Confident and near-cocky for the second straight debate. Easily deflected Romney and Giuliani attempts to take him down a notch. Got to talk about spending and defense for much of the night (his strengths) and even did just fine on the economy (an acknowledged weakness). Also managed the immigration issue without too much wobbling. His tone and demeanor reflected the view of his staff: unless someone stops him pronto, he will be the 2008 nominee of the Republican Party. And no one stopped him in this debate
Scored points with his plain-speaking about the middle-class squeeze, the only one in the field to do so with conviction and strength. Followed his normal practice of refusing to be distracted or ruffled when challenged by his rivals or journalists. Came across as a likable guy — which sure helped him in Iowa. But more substance might be required to earn him the nomination.
Still struggling to balance his natural inclination to be optimistic with the need to create sharp contrasts with his formidable rivals for the nomination. With an eye on Michigan, tried to pick a fight with McCain over the economy, but it fizzled. Still, South Carolinians paying attention for the first time were likely impressed by his "looks and sounds like a president" comportment and responses.
Delivered clever barbs all night in his Southern deadpan, which made him the apparent crowd favorite. Took on Huckabee — finally — with a litany of alleged liberal positions, but the governor coolly sloughed it off without fireworks. Went after McCain on immigration, but failed to wound. Not yet fired up and ready to go, but launched a vivid flare nonetheless.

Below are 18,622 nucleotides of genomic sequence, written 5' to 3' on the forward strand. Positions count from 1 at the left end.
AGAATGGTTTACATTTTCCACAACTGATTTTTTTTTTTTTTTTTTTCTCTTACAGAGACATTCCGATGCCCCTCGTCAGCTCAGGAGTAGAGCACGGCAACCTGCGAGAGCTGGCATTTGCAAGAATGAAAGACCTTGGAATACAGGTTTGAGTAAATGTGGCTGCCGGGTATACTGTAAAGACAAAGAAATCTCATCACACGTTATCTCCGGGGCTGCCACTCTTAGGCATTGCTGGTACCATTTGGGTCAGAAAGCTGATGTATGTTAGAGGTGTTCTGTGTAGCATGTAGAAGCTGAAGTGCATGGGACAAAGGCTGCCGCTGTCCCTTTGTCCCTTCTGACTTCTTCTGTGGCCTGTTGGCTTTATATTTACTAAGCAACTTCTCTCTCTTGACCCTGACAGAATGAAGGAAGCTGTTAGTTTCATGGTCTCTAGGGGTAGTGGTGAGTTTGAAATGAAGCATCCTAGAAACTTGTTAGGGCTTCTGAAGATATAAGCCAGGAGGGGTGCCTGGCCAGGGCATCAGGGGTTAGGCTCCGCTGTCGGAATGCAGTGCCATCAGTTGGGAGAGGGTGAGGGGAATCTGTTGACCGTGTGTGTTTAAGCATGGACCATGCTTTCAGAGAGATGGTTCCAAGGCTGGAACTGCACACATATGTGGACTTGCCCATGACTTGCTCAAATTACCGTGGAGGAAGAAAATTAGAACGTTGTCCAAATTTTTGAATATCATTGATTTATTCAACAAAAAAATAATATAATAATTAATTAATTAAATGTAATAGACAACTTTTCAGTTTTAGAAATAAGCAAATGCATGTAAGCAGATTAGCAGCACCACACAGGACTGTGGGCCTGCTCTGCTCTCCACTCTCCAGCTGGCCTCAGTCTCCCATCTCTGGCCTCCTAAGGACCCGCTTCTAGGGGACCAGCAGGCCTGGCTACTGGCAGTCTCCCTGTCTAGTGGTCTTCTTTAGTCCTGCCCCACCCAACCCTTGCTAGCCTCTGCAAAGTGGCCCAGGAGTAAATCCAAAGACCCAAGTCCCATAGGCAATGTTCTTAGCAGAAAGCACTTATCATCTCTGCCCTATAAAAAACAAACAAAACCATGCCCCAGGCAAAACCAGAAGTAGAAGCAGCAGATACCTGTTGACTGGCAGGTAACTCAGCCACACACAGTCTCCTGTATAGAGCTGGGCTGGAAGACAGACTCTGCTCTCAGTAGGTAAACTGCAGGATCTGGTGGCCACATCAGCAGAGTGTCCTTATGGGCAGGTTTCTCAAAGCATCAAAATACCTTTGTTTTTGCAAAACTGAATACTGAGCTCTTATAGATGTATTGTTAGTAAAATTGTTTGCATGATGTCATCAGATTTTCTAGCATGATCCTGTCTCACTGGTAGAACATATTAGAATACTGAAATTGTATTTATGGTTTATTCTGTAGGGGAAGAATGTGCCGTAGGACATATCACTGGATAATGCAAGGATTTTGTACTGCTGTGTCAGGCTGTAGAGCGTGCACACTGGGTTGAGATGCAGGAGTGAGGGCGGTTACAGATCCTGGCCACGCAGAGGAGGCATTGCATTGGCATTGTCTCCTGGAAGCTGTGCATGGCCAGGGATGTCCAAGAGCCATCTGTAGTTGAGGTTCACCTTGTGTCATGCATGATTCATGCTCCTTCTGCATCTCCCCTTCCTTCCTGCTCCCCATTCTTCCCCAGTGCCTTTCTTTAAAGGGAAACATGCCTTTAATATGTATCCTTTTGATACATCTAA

Forcefully challenged McCain over ownership of the suddenly-popular surge for the first time in a debate. But he once again came into the session without a calculated strategy for winning the night. Repeated old lines from past debates, even though those lines have for many months failed to sustain his early polling lead. Still, his eye is fixed further south — on Florida.
Whiny, shrill, pleading, and disapproving — just the way his legions of supporters like him. Consistently revs up his base, without expanding it. As other candidates drop out, it will be interesting to see if he will be allowed in future debates.
Friday, January 11, 2008
January 10 Republican Debate Report Card
Mark Halperin, political correspondent for Time magazine, has another report card on the January 10 GOP candidates debate in Myrtle Beach, SC.